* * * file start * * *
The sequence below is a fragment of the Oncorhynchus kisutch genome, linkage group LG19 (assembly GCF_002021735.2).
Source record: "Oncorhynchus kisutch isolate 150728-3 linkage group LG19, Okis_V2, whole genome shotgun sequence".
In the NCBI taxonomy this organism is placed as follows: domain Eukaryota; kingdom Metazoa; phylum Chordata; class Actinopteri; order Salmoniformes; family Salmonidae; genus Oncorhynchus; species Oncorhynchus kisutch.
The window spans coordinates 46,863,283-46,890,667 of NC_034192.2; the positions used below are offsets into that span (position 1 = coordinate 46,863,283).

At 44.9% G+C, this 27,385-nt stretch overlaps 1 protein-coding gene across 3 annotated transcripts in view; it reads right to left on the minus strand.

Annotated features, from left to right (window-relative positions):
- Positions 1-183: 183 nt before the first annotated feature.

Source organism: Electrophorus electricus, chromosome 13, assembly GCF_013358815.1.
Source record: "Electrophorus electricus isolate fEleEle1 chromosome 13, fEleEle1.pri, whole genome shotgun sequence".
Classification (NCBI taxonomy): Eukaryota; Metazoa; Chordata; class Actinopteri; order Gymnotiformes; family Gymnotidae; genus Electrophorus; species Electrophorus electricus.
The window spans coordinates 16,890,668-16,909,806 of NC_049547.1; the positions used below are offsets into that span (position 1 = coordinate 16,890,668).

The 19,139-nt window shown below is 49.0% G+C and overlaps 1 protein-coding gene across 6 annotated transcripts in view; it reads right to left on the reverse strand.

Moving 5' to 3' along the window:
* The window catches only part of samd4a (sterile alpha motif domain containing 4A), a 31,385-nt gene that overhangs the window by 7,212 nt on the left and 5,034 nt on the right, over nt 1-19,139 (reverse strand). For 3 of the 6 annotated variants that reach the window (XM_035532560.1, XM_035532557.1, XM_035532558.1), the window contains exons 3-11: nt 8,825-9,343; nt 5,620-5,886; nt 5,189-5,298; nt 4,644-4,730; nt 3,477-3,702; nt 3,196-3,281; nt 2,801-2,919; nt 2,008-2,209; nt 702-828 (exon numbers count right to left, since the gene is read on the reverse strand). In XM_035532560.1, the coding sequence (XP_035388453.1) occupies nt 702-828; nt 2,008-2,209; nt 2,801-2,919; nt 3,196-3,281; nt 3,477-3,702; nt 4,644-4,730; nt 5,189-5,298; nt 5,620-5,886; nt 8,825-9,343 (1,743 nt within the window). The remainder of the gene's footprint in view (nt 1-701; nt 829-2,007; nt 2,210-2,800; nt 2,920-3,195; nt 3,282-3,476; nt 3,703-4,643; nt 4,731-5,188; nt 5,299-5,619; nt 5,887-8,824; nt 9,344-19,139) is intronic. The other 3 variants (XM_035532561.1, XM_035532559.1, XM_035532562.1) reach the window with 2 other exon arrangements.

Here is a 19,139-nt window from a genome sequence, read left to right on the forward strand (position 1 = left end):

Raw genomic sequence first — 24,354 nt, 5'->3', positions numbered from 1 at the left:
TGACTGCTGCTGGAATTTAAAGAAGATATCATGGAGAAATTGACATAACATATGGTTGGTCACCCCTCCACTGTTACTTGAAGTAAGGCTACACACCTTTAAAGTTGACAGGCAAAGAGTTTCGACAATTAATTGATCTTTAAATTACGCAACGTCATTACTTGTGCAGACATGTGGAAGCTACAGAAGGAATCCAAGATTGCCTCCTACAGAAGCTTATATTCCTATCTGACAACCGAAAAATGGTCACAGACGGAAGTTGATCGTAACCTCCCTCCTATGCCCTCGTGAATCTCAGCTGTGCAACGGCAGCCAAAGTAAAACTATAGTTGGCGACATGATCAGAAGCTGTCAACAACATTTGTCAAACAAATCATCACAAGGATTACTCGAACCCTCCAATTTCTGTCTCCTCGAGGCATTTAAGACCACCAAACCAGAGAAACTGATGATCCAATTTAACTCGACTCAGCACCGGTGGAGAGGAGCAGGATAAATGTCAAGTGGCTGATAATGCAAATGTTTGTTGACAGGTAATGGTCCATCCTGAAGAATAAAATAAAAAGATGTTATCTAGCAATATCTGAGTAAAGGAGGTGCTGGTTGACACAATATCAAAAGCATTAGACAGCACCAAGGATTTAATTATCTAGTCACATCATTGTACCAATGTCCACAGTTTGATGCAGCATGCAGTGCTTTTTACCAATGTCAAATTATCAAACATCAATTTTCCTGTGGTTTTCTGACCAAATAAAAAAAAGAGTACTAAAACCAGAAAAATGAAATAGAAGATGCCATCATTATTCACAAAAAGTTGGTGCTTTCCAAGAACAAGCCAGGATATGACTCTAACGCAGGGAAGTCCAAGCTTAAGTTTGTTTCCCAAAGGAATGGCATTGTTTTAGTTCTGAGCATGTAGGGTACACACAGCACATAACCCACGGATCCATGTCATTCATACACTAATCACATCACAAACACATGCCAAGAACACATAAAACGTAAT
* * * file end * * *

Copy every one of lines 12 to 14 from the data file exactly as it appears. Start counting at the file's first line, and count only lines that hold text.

The 19,139-nt window shown below is 49.0% G+C and overlaps 1 protein-coding gene across 6 annotated transcripts in view; it reads right to left on the reverse strand.

Moving 5' to 3' along the window:
* The window catches only part of samd4a (sterile alpha motif domain containing 4A), a 31,385-nt gene that overhangs the window by 7,212 nt on the left and 5,034 nt on the right, over nt 1-19,139 (reverse strand). For 3 of the 6 annotated variants that reach the window (XM_035532560.1, XM_035532557.1, XM_035532558.1), the window contains exons 3-11: nt 8,825-9,343; nt 5,620-5,886; nt 5,189-5,298; nt 4,644-4,730; nt 3,477-3,702; nt 3,196-3,281; nt 2,801-2,919; nt 2,008-2,209; nt 702-828 (exon numbers count right to left, since the gene is read on the reverse strand). In XM_035532560.1, the coding sequence (XP_035388453.1) occupies nt 702-828; nt 2,008-2,209; nt 2,801-2,919; nt 3,196-3,281; nt 3,477-3,702; nt 4,644-4,730; nt 5,189-5,298; nt 5,620-5,886; nt 8,825-9,343 (1,743 nt within the window). The remainder of the gene's footprint in view (nt 1-701; nt 829-2,007; nt 2,210-2,800; nt 2,920-3,195; nt 3,282-3,476; nt 3,703-4,643; nt 4,731-5,188; nt 5,299-5,619; nt 5,887-8,824; nt 9,344-19,139) is intronic. The other 3 variants (XM_035532561.1, XM_035532559.1, XM_035532562.1) reach the window with 2 other exon arrangements.